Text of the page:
Governor Paterson Closes Upstate Prisons: We Warned You!

Michael F. Nozzolio

April 27, 2009

Albany- During the recent debate of the New York State budget, State Senator Mike Nozzolio warned his fellow Senators that they were handing over to Governor David Paterson the authority to close prison facilities without any accountability. Citing those predictions, Senator Nozzolio says Governor Paterson's announcement today closing seven prison facilities in Upstate New York jeopardizes the safety and well being of the State's correctional officers and support staff.

“During the recent budget debate, I warned the 32 members of the Senate Democratic Majority who supported Governor's Paterson's budget that they were giving him unaccountable authority to close our State prison facilities and there would be significant repercussions to Upstate New York,” said Senator Nozzolio. “In giving the Governor this unilateral authority, the Democrat-controlled Senate has allowed him to close seven prison facilities - all in Upstate Republican districts- without any legislative review or oversight. This is wrong on every level, it's  contrary to the prison closure law, and a slap in the face to our State's correctional officers and personnel.”

In casting his vote against the Governor's proposal, Senator Nozzolio, former Chairman of the Senate Crime Victims, Crime and Corrections Committee, stated, "I vote no on this outrageous proposal.  While the Democrats on the other side of the aisle are praising the victory of drug dealers, addicts and advocates of drugs, I am mourning the defeat of employee rights in this state, employee rights for those thousands of brave men and women who work in our correctional facilities, who lay their lives on the line each and every day.”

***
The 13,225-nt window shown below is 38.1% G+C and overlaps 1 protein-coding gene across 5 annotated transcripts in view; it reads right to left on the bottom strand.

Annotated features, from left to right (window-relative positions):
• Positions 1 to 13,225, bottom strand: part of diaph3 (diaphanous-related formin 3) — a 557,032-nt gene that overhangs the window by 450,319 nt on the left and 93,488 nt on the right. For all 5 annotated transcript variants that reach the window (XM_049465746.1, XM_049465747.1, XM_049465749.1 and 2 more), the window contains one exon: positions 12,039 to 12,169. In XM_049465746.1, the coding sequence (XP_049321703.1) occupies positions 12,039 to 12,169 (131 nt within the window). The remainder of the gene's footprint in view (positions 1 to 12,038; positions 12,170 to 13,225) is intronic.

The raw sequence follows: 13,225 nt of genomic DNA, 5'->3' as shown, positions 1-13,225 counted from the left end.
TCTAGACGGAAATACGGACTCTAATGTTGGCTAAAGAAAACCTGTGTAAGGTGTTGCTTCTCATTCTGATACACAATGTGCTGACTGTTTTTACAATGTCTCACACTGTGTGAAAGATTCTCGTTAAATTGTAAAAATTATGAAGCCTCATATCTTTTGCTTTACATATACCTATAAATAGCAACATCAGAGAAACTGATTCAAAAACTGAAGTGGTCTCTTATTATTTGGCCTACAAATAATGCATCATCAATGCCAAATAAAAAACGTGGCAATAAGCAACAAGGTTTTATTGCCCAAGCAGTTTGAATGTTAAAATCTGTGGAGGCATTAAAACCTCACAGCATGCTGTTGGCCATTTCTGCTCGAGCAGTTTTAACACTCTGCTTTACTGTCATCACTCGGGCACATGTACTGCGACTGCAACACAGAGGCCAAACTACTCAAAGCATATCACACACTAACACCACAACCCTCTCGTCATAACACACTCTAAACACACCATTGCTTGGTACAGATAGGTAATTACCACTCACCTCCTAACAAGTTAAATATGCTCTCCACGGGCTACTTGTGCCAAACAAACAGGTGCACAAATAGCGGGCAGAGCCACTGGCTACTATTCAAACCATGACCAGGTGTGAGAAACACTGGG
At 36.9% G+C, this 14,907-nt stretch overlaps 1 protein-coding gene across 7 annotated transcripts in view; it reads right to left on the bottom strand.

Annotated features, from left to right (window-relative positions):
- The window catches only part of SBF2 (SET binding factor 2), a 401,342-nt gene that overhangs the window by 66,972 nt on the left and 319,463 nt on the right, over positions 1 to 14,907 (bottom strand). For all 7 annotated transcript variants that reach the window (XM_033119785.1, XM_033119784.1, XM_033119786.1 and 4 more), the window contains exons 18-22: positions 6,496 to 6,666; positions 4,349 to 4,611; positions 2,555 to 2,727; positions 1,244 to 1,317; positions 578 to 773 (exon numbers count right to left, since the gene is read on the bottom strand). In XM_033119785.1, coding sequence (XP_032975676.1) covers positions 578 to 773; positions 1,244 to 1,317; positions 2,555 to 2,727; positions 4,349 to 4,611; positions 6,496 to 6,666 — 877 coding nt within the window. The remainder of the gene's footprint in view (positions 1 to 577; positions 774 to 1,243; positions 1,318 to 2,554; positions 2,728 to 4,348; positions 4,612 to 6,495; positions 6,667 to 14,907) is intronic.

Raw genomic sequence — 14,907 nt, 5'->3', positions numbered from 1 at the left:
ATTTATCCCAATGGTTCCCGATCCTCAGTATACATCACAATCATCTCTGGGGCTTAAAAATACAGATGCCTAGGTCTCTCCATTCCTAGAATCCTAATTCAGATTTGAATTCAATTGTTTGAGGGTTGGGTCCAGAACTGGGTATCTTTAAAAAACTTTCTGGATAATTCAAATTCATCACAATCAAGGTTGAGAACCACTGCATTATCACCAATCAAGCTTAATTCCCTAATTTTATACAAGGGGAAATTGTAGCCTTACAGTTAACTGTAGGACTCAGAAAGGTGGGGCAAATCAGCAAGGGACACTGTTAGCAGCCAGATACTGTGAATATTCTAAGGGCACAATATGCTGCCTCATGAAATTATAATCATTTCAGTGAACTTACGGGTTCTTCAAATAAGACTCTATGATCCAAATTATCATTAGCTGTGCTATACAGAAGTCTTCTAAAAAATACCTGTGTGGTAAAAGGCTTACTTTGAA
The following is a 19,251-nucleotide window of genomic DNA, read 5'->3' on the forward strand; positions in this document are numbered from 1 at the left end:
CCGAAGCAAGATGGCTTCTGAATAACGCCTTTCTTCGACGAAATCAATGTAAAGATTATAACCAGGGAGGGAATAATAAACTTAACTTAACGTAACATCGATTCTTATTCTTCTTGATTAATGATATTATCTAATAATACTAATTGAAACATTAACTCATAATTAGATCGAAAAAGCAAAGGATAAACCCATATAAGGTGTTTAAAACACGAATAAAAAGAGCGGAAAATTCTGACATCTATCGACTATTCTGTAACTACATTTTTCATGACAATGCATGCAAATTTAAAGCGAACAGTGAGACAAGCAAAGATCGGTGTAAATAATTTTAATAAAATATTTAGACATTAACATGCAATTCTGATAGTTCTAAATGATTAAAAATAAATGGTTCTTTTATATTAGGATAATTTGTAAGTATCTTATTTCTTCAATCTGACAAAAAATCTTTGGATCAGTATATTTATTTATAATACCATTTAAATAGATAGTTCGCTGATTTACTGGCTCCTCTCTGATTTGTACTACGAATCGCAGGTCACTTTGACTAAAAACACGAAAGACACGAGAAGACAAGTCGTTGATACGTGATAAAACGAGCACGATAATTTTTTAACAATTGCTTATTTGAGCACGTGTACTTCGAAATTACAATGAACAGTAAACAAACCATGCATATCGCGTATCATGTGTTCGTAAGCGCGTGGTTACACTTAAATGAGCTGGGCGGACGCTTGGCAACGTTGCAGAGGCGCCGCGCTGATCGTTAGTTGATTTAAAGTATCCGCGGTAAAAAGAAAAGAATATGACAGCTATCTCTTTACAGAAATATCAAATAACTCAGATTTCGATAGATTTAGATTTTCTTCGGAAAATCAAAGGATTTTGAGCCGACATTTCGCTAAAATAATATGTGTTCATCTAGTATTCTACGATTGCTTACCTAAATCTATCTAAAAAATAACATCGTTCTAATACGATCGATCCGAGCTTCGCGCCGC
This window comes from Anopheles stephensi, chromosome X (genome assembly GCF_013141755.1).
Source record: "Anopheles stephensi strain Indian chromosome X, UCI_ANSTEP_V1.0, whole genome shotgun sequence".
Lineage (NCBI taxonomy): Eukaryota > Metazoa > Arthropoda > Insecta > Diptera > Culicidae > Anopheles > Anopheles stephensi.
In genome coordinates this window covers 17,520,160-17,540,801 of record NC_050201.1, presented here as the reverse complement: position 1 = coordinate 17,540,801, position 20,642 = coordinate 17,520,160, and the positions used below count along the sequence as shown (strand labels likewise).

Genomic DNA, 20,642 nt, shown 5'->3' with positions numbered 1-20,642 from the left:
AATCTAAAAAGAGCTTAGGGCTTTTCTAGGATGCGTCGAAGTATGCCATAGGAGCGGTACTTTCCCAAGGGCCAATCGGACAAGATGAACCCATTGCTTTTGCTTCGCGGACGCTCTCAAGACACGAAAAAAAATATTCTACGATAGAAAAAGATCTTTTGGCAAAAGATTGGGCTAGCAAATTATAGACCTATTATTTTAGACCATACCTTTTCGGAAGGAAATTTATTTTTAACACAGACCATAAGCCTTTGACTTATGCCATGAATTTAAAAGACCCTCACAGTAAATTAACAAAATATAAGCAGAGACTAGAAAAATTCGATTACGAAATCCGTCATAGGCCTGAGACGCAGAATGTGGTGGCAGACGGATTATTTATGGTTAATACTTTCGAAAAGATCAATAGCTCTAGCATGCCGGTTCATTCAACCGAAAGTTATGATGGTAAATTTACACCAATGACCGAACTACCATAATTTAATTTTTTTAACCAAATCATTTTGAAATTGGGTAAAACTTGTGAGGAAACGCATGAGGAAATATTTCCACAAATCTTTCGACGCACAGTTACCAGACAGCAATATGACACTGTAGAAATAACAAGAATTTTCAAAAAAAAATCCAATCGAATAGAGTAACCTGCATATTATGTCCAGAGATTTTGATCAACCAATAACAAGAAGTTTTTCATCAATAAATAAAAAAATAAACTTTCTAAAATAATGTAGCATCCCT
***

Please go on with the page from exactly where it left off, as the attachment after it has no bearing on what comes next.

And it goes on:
Senator Nozzolio, along with members of the New York State Republican Conference, introduced an amendment to the State budget that would have prevented the closure of prison facilities in Upstate New York and kept three minimum security prisons operating. Under the budget agreement announced by Governor Paterson, Assembly Speaker Sheldon Silver, and Senate Majority Leader Malcolm Smith, Camp Gabriels in Franklin County, Mt. McGregor in Saratoga County, and Camp Pharsalia in Chenango County will be closed without the required twelve month notice required by law.

"The brave men and women who serve as New York’s correctional officers walk one of the toughest beats in law enforcement today," said Senator Nozzolio. "Every day, they leave their families and put their lives on the line to help keep the most violent felons locked up behind bars where they are not a threat to society.  Closing prisons and cutting the financial resources needed to operate our prisons safely and efficiently will lead to even more job losses for Upstate New York and create more dangerous working conditions for our correction officers.  The result will be overcrowding and instability in our state prison system."

The Governor, Senator Smith and Speaker Silver are ushering in an era of "crime does pay" by demanding the early release of thousands of dangerous drug offenders back onto the streets. During the most secretive New York State budget process in our State's history, the Democratic majority passed legislation to weaken New York’s Rockefeller Drug Laws.  This could lead to the release of thousands of drug dealers who were convicted of serious class B drug felonies and who are serving lengthy prison sentences for selling significant quantities of illegal drugs including heroin and cocaine.

“During the budget negotiations, I strongly opposed and voted against the Governor's budget and legislation which amounts to nothing more than a drug dealer protection act that will release over 5,000 felons onto our streets, neighborhoods and schoolyards,” said Senator Nozzolio. “The Governor and Senate Democrats are undoing all of our hard-fought reforms which led to a decrease in violent and drug-related crimes in our streets and communities. By closing prisons and releasing these dangerous felons, crime has nowhere to go but up. This is not the right message to send our families and communities.”